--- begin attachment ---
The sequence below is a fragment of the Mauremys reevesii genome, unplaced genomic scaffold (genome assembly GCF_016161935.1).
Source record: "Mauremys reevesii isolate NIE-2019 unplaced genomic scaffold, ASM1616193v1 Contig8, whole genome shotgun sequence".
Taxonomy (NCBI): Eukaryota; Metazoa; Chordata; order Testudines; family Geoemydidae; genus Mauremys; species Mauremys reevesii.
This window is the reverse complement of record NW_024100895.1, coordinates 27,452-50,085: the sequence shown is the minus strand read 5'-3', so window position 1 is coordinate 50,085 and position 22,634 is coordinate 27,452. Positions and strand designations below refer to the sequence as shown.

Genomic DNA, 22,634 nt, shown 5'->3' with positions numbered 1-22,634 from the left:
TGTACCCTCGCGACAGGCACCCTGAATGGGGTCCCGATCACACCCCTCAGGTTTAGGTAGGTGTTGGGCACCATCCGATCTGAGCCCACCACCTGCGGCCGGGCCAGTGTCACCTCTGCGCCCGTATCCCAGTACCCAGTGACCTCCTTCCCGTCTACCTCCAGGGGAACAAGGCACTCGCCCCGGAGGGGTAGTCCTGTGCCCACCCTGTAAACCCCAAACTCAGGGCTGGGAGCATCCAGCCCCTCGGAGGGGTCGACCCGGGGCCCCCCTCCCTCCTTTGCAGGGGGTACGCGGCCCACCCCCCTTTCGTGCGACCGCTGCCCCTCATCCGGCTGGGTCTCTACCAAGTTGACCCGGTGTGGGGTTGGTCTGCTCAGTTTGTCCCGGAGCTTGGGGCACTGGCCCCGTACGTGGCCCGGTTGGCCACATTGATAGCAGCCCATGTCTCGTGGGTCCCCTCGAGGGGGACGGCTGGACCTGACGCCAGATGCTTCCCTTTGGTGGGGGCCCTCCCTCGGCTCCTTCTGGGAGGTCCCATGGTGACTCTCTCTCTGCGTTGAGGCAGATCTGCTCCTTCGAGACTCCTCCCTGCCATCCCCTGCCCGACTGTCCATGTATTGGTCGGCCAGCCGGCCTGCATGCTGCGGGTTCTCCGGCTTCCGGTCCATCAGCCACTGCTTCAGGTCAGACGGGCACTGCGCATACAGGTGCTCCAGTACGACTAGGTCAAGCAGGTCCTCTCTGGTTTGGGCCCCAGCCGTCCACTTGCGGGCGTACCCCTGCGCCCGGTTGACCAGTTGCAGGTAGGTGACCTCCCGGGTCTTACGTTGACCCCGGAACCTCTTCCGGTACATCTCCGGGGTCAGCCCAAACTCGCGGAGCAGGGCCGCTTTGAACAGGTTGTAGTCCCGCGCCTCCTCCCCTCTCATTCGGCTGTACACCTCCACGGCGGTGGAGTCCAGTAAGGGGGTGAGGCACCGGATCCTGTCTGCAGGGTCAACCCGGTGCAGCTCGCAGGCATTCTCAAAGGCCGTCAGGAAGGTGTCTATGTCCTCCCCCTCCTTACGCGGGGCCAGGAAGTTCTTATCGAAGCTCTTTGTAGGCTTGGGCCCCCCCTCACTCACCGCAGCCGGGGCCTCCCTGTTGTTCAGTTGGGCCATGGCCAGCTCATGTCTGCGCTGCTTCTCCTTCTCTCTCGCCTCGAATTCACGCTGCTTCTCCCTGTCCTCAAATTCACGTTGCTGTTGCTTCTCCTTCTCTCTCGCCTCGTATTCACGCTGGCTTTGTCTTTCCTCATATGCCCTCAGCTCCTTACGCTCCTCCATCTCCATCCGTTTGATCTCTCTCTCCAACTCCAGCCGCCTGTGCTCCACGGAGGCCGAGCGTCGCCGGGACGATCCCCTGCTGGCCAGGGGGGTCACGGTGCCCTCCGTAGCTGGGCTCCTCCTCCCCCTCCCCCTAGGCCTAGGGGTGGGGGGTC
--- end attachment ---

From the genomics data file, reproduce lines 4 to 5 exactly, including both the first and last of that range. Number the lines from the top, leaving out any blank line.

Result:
This window is the reverse complement of record NW_024100895.1, coordinates 27,452-50,085: the sequence shown is the minus strand read 5'-3', so window position 1 is coordinate 50,085 and position 22,634 is coordinate 27,452. Positions and strand designations below refer to the sequence as shown.

Genomic DNA, 22,634 nt, shown 5'->3' with positions numbered 1-22,634 from the left: